Roy Arthur Childers
Interviewed Fall 1973 by Dwight Childers
[Horse and Wagon Trip to Greenville, SC]
I was about five or six years old. We went by train, and my two oldest brothers had a team of mules.
They drove ‘em. Jim McMahan my uncle was a blacksmith. That was about the only skill the’ was. He
was counted a very skilled man, a blacksmith was. They shoed horses. And put tires on wagons you
know. [Jim McMahan] was my daddy’s sister’s husband. He was a big feller, and I remember he wore
a big black hat, an’ he liked to trade knives. He always kept two or three knives in his pocket. So my
daddy got him to go with my two oldest brothers. . . . So instead of two young boys drivin’ a team,
Uncle Jim was goin’ with them. And they went from Canton to Greenville, South Carolina.
Wherever they stopped to camp that night, the’ come a cyclone, and I remember they had to take the
mules and unhitch ‘em from the wagon -- they had ‘em hitched up you know – an’ they said it blowed
the wagon up ag’in’ some trees. If the’ hadn’ been the trees they would ‘a’ blowed it all away. They
had the wagon and some furniture.
We ’as movin’ there see. We went on the train. My daddy took us family and he went with us on the
train and let the two boys, France and Joe take the team you see. He was goin’ to use the team down
there to haul you see. (They had to do all the haulin’, all the construction work with wagons you see.)
So he was takin’ his team down there to use you know to haul. And Uncle Jim was a goin’ to go with
them. He was a grown man, and if the mules needed shoein’ he could shoe ’em you see, and if
anything happened to the wagon he could fix it.
I was about five year old. We had done moved from Couches Creek to Canton. We didn’t live at
Canton long; we just moved to Canton and then moved on to Greenville.
We stayed there . . . I believe about two year, as well as I remember. We lived in a cotton mill village;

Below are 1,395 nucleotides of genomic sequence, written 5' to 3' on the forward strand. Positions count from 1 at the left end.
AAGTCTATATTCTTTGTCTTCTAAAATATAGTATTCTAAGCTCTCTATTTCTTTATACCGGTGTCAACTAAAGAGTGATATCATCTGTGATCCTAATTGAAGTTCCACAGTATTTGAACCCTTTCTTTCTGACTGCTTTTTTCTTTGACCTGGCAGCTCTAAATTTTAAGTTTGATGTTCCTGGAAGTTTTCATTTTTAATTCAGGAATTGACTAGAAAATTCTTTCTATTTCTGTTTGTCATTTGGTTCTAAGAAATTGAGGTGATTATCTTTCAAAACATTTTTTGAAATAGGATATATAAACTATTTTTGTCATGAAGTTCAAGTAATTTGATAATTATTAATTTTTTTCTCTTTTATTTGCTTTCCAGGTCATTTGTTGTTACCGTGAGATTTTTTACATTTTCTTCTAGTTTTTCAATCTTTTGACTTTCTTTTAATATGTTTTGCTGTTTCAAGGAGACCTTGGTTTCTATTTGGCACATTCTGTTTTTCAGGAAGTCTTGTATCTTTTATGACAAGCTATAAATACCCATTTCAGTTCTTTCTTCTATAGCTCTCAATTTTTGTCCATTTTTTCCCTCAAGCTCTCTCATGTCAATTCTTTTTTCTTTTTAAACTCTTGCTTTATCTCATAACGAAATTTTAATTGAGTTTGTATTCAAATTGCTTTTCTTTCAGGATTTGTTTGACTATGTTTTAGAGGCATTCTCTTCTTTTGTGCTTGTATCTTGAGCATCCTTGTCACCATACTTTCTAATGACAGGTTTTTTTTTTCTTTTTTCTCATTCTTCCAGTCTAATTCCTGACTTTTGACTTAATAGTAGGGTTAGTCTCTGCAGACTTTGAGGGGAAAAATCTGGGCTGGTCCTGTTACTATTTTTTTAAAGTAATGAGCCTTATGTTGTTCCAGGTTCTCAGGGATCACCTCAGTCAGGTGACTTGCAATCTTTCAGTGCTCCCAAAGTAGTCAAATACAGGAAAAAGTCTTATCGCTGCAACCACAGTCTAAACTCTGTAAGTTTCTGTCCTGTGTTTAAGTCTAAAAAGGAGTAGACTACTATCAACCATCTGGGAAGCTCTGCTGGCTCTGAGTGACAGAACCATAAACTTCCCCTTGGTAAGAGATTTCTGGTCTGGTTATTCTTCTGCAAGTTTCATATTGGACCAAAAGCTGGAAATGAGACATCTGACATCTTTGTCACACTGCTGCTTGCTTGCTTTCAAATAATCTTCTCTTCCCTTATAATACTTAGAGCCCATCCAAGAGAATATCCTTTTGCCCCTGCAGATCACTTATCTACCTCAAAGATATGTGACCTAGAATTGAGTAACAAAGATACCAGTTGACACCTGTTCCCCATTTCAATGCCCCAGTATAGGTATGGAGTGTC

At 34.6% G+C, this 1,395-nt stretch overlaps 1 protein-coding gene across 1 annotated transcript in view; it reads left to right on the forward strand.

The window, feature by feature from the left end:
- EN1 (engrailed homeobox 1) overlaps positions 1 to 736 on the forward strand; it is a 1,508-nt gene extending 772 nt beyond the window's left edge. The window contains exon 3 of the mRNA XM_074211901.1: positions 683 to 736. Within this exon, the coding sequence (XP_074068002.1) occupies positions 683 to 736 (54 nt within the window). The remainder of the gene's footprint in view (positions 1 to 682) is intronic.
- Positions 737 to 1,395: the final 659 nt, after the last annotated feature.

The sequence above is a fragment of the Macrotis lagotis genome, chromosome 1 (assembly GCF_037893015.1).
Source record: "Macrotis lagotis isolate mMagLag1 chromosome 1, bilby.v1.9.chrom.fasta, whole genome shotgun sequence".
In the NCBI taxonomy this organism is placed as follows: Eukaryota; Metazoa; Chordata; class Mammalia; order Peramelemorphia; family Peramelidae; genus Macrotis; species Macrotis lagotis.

it [wudn] in the main -- I believe it was Cliffside, name of the cotton mill, Cliffside. He [his father]
worked some in the cotton mill. He learned to weave there, and then he done some haulin’ you know,
Well, we, jus’ like people does, we kind o’ got scarce of money I think, an’ like back then people
changed around sometimes. We jus’ took a notion to go there. See, us and Aunt Minnie’s family, my
daddy’s family an’ her family, Uncle Jim’s family, we all went there together see. The cotton mill
furnished you houses, see, at that time. An’ we all, two families, went there together see.
I ‘as kind o’ wild, like a Indian, I guess. An’ they kind o’ had to tame me down after we got down there.
I jus’ played around in the back alleys and the streets and places. The’ [wudn] no danger of any cars,
I remember very much about the ice cream wagons ‘t came around on the weekends. They had
penny cones now. If you had a penny you could get a cone of ice cream. A penny was worth as much
as a quarter now. I remember that . . . all the children would watch for that ice cream wagon. He’d
have a bell on it, an’ he’d tap that bell with his foot you know an’ all the children would come to the
street to get their cones of ice cream. It was drawn by a horse. He had chunks of ice in there. That
was all the way they had o’ coolin’. An’ he had his freezer; I guess it was home-made ice cream. It [the
wagon] was a covered thing. He stood up in it. An’ he’d dip you out a small cone for a penny. He sold
that just as fast as he could dip it out. It had a door on the side, an’ he’d hand it down to you. He ‘d
have a white apron on you know and a white cap.
Well, we got pennies somewhere, I don’t know where. They had payrolls. We had money, a little more
[Garden?] No, we had to buy all our stuff then. Money was a rarity back in them days, unless you
worked on jobs, you seen very little money, especially when we lived in the mountains.
As well as I remember we lived there about two year.
[School in Greenville?]
I don’t remember. I don’t remember goin’ to any school then. The only school I ever remember goin’
to, the first school, was Mingus Creek, the old Mingus Creek school. That was later on when we
moved back to the mountains, see. We didn’ stay there too long. We moved back. We got homesick I
guess, loved the mountains.
France and Joe, and my two oldest sisters Edna and Emma --¬ I think they was four worked in the
cotton mill -- five with my Daddy. He worked part time. He didn’t work all the time.
It was all temporary. That’s why we kept the place see. We got a little money together and then